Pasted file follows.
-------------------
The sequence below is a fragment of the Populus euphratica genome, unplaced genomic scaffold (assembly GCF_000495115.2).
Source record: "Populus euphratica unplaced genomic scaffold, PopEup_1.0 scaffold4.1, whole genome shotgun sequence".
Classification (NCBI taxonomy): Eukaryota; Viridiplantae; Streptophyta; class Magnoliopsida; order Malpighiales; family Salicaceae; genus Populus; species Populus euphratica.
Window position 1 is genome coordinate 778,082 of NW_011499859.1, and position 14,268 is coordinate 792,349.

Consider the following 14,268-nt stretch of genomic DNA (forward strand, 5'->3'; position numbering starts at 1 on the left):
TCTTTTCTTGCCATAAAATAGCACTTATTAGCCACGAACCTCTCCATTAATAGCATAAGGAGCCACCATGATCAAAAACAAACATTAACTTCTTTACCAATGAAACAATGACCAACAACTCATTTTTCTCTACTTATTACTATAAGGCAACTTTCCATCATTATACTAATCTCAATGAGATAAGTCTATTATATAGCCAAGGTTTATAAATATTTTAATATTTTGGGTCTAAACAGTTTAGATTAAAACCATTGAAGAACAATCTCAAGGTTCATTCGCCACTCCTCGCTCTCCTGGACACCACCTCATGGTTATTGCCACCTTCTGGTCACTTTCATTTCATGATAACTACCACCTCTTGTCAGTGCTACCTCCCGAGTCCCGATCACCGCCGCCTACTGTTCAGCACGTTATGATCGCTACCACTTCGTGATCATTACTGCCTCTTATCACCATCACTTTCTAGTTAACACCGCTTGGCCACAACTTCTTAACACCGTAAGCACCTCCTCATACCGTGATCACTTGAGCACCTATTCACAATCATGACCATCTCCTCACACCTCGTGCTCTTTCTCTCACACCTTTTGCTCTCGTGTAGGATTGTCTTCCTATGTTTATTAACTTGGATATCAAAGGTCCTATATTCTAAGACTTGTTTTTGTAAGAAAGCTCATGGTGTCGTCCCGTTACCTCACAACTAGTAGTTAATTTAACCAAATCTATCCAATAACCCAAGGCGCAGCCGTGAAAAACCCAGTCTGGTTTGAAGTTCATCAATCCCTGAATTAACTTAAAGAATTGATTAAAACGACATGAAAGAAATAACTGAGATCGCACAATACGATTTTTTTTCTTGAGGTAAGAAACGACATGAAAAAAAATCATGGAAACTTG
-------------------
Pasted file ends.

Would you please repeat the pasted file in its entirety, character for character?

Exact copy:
The sequence below is a fragment of the Populus euphratica genome, unplaced genomic scaffold (assembly GCF_000495115.2).
Source record: "Populus euphratica unplaced genomic scaffold, PopEup_1.0 scaffold4.1, whole genome shotgun sequence".
Classification (NCBI taxonomy): Eukaryota; Viridiplantae; Streptophyta; class Magnoliopsida; order Malpighiales; family Salicaceae; genus Populus; species Populus euphratica.
Window position 1 is genome coordinate 778,082 of NW_011499859.1, and position 14,268 is coordinate 792,349.

Consider the following 14,268-nt stretch of genomic DNA (forward strand, 5'->3'; position numbering starts at 1 on the left):
TCTTTTCTTGCCATAAAATAGCACTTATTAGCCACGAACCTCTCCATTAATAGCATAAGGAGCCACCATGATCAAAAACAAACATTAACTTCTTTACCAATGAAACAATGACCAACAACTCATTTTTCTCTACTTATTACTATAAGGCAACTTTCCATCATTATACTAATCTCAATGAGATAAGTCTATTATATAGCCAAGGTTTATAAATATTTTAATATTTTGGGTCTAAACAGTTTAGATTAAAACCATTGAAGAACAATCTCAAGGTTCATTCGCCACTCCTCGCTCTCCTGGACACCACCTCATGGTTATTGCCACCTTCTGGTCACTTTCATTTCATGATAACTACCACCTCTTGTCAGTGCTACCTCCCGAGTCCCGATCACCGCCGCCTACTGTTCAGCACGTTATGATCGCTACCACTTCGTGATCATTACTGCCTCTTATCACCATCACTTTCTAGTTAACACCGCTTGGCCACAACTTCTTAACACCGTAAGCACCTCCTCATACCGTGATCACTTGAGCACCTATTCACAATCATGACCATCTCCTCACACCTCGTGCTCTTTCTCTCACACCTTTTGCTCTCGTGTAGGATTGTCTTCCTATGTTTATTAACTTGGATATCAAAGGTCCTATATTCTAAGACTTGTTTTTGTAAGAAAGCTCATGGTGTCGTCCCGTTACCTCACAACTAGTAGTTAATTTAACCAAATCTATCCAATAACCCAAGGCGCAGCCGTGAAAAACCCAGTCTGGTTTGAAGTTCATCAATCCCTGAATTAACTTAAAGAATTGATTAAAACGACATGAAAGAAATAACTGAGATCGCACAATACGATTTTTTTTCTTGAGGTAAGAAACGACATGAAAAAAAATCATGGAAACTTG